Jan 2021 Interview with Dr. Edda Sif Pind Aradóttir, CEO of Carbfix, Iceland
Prisma Reports (PR): Carbfix has received a lot of international attention due to its innovative approach in capturing CO² from emissions and turning it into stone. How do you achieve this innovative process and what does this approach mean for the fight to reduce global carbon emissions?
Dr. Edda Sif Pind Aradóttir (EA): Our technology allows us to imitate and accelerate a natural process. Rocks provide the largest carbon reservoir on earth, we are just not so much aware of it.
Our technology takes CO² from emissions and dissolves it in water, effectively making carbonated water. The water is then injected into specific rock formations that react with the CO² and transform it into stone. We have tested and applied this for over a decade now and can turn CO² into stone in less than two years. The scientific background is firm, with more than 100 published papers.
Now the technology is ready for dramatic upscaling throughout the world. The rock formations that we inject into are typically made out of basalt, but also other similar rock formations.
Basalt is one of the most common rock types on Earth, so the global potential for using these geologic formations in fighting climate change is massive. In fact, the storage capacity is greater than the burning of all fossil fuels on Earth.
Due to the simplicity of the technology we only require electricity and water. What is also a plus is we can scale it rather flexibly, since we are typically injecting CO² into shallower formations.
The process is low-cost, as low as $10/tonne of CO², with low up-front capital costs. It is also a permanent removal, one that will remain stable for thousands of years, with no long-term monitoring needed.
PR: You have numerous projects underway, as well as plans to take your process offshore. What are your major projects and where do they stand today in terms of progress?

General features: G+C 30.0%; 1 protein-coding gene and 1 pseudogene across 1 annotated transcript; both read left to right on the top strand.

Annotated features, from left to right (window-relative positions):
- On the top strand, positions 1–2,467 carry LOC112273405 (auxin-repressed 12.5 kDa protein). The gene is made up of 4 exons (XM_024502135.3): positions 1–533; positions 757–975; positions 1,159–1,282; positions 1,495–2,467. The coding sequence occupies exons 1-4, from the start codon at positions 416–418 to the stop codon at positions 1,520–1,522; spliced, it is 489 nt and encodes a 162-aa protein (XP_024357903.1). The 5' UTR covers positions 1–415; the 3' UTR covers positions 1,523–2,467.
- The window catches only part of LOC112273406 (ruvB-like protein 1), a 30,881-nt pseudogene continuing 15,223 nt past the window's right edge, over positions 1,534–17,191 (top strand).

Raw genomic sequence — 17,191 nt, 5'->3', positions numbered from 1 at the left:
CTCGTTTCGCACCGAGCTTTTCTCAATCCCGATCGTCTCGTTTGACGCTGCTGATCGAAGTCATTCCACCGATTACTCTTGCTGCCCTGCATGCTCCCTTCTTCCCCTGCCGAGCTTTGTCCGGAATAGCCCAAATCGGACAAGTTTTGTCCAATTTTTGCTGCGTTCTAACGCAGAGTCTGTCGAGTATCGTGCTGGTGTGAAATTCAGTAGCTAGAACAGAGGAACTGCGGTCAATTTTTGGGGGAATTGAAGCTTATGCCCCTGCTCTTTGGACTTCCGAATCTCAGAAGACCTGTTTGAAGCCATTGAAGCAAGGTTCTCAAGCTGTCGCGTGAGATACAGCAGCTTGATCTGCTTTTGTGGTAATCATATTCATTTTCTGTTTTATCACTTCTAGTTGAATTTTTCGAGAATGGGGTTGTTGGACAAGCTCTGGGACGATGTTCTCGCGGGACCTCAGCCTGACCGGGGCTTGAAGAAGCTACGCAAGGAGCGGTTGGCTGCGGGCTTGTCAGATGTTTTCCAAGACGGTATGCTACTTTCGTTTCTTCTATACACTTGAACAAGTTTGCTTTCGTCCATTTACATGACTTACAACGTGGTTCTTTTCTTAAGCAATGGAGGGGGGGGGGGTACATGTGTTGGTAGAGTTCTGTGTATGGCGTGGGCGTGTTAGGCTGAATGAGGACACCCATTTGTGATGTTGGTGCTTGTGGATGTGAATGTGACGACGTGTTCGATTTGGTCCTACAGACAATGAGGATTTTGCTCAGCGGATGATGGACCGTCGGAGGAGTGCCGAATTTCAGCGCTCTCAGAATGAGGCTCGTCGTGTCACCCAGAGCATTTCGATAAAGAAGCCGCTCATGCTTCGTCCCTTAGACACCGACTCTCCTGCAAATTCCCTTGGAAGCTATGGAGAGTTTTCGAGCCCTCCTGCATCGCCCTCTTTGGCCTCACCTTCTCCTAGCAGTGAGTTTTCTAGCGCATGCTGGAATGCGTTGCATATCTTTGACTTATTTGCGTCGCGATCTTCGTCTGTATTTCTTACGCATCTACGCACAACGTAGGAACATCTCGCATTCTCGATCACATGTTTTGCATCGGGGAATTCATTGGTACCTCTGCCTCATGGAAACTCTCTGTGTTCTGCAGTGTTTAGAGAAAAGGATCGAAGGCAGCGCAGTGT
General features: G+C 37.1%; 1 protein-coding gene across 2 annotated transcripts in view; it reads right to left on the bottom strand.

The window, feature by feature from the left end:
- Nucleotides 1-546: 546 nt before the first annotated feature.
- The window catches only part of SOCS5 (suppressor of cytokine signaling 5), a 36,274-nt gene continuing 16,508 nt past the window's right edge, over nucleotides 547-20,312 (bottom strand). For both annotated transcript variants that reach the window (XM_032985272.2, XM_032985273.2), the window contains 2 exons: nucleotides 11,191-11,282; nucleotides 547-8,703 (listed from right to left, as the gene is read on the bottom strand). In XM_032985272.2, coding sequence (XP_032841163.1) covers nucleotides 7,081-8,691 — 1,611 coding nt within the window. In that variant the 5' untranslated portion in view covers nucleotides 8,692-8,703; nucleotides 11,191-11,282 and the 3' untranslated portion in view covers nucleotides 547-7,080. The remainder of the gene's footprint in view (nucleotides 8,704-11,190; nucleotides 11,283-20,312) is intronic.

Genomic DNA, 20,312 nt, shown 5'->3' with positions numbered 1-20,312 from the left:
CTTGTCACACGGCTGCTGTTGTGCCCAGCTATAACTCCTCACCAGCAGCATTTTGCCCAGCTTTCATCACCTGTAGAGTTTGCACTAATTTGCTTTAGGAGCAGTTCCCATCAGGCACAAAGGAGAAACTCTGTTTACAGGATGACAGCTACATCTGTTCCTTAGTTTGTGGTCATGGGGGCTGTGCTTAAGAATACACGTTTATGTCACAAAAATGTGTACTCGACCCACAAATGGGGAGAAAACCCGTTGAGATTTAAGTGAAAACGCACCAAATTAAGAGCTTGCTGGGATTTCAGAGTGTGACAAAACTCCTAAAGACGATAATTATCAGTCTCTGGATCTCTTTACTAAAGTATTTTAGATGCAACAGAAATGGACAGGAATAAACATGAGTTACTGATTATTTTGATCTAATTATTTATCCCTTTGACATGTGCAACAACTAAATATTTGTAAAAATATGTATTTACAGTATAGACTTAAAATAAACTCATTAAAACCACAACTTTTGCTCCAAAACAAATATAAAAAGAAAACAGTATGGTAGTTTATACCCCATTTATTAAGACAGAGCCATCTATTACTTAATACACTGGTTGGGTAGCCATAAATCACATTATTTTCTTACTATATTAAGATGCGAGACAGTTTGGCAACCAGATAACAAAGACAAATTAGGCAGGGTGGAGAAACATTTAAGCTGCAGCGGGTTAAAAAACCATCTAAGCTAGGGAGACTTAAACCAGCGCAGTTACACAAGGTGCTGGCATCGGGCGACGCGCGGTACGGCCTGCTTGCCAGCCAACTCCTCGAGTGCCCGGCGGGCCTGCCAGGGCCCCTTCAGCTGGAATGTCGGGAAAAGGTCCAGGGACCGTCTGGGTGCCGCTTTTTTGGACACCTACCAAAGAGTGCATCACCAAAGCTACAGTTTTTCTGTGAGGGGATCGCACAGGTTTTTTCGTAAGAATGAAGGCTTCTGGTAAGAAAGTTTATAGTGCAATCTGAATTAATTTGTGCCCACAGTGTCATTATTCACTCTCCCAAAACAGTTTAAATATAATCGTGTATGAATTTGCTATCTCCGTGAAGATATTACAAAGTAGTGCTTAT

EA: Our flagship project is at the Hellisheiði Geothermal Power Plant, the largest in Iceland and one of the biggest in the world. It is operated by our sister company, ON-Power.
In 2020, we signed an agreement with Climeworks, a Swiss company that captures CO² from the atmosphere, for a plant to capture and store CO². It will be built in the Hellisheiði Geopark and will significantly scale-up carbon removal and storage, permanently removing 4,000 tonnes/year of CO² from the air.
We are also in collaboration with research institutions across Europe and will be starting pilot injections into field sites in Germany and Turkey in 2021.
Beyond that, we are open for business and in dialogue with numerous businesses across the world which are thinking about reducing their emissions. Many companies are starting to align their sustainability goals with their country’s climate goals.
This has generated a positive result for us in the long run. We are also working on creating hubs for our technology across Iceland to test all different aspects to see which process or tools are the best to further improve our operations. That is where we will define the blueprint to eventually roll out hubs globally.
PR: Iceland is considered a leader in both innovation and sustainability. What are Iceland’s competitive advantages in terms of the capture and storage of CO²?
EA: The most important factor Iceland can offer is our bedrock, as Iceland is more or less fully made of basalt, which is the ideal rock for storing CO².
We can be a leader in demonstrating how our technology can be brought to scale, not just in Iceland, but through the establishment of hubs and then linking different hubs and capture sites in Europe through a distribution of transport networks.
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